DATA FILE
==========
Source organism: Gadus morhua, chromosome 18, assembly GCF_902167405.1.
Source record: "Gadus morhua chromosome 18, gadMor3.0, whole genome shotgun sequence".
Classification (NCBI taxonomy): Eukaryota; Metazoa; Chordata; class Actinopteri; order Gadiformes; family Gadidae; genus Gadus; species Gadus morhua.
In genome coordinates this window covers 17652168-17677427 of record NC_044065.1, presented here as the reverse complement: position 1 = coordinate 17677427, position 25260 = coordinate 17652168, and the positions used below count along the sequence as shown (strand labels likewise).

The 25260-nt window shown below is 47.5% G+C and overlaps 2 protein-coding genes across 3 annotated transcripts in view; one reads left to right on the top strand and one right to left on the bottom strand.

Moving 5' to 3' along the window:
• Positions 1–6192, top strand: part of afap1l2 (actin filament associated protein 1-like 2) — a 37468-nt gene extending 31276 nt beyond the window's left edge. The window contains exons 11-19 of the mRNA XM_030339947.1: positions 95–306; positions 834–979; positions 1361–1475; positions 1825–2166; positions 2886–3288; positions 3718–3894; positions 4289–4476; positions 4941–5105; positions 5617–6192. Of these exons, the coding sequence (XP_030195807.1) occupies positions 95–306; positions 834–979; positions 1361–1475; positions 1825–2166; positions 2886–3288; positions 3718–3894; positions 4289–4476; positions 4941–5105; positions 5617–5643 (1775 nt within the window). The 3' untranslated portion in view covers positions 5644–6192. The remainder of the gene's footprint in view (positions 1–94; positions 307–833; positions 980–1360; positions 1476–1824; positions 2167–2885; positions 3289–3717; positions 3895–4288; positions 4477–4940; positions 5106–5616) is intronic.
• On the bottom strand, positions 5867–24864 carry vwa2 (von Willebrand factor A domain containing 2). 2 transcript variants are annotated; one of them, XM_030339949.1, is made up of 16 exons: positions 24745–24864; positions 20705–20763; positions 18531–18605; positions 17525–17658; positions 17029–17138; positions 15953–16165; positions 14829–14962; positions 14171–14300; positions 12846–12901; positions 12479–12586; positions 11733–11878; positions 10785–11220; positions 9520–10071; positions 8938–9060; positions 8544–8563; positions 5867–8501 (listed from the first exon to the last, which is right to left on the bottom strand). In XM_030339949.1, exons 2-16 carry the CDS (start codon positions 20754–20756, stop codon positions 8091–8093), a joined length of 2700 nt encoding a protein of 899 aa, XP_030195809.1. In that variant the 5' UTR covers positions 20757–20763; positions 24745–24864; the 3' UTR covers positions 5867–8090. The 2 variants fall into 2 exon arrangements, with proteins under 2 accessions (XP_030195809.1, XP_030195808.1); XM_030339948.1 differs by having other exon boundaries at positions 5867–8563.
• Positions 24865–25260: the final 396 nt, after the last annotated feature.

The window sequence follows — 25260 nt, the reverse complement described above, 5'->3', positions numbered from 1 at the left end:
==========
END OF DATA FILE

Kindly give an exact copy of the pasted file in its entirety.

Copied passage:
Source organism: Gadus morhua, chromosome 18, assembly GCF_902167405.1.
Source record: "Gadus morhua chromosome 18, gadMor3.0, whole genome shotgun sequence".
Classification (NCBI taxonomy): Eukaryota; Metazoa; Chordata; class Actinopteri; order Gadiformes; family Gadidae; genus Gadus; species Gadus morhua.
In genome coordinates this window covers 17652168-17677427 of record NC_044065.1, presented here as the reverse complement: position 1 = coordinate 17677427, position 25260 = coordinate 17652168, and the positions used below count along the sequence as shown (strand labels likewise).

The 25260-nt window shown below is 47.5% G+C and overlaps 2 protein-coding genes across 3 annotated transcripts in view; one reads left to right on the top strand and one right to left on the bottom strand.

Moving 5' to 3' along the window:
• Positions 1–6192, top strand: part of afap1l2 (actin filament associated protein 1-like 2) — a 37468-nt gene extending 31276 nt beyond the window's left edge. The window contains exons 11-19 of the mRNA XM_030339947.1: positions 95–306; positions 834–979; positions 1361–1475; positions 1825–2166; positions 2886–3288; positions 3718–3894; positions 4289–4476; positions 4941–5105; positions 5617–6192. Of these exons, the coding sequence (XP_030195807.1) occupies positions 95–306; positions 834–979; positions 1361–1475; positions 1825–2166; positions 2886–3288; positions 3718–3894; positions 4289–4476; positions 4941–5105; positions 5617–5643 (1775 nt within the window). The 3' untranslated portion in view covers positions 5644–6192. The remainder of the gene's footprint in view (positions 1–94; positions 307–833; positions 980–1360; positions 1476–1824; positions 2167–2885; positions 3289–3717; positions 3895–4288; positions 4477–4940; positions 5106–5616) is intronic.
• On the bottom strand, positions 5867–24864 carry vwa2 (von Willebrand factor A domain containing 2). 2 transcript variants are annotated; one of them, XM_030339949.1, is made up of 16 exons: positions 24745–24864; positions 20705–20763; positions 18531–18605; positions 17525–17658; positions 17029–17138; positions 15953–16165; positions 14829–14962; positions 14171–14300; positions 12846–12901; positions 12479–12586; positions 11733–11878; positions 10785–11220; positions 9520–10071; positions 8938–9060; positions 8544–8563; positions 5867–8501 (listed from the first exon to the last, which is right to left on the bottom strand). In XM_030339949.1, exons 2-16 carry the CDS (start codon positions 20754–20756, stop codon positions 8091–8093), a joined length of 2700 nt encoding a protein of 899 aa, XP_030195809.1. In that variant the 5' UTR covers positions 20757–20763; positions 24745–24864; the 3' UTR covers positions 5867–8090. The 2 variants fall into 2 exon arrangements, with proteins under 2 accessions (XP_030195809.1, XP_030195808.1); XM_030339948.1 differs by having other exon boundaries at positions 5867–8563.
• Positions 24865–25260: the final 396 nt, after the last annotated feature.

The window sequence follows — 25260 nt, the reverse complement described above, 5'->3', positions numbered from 1 at the left end: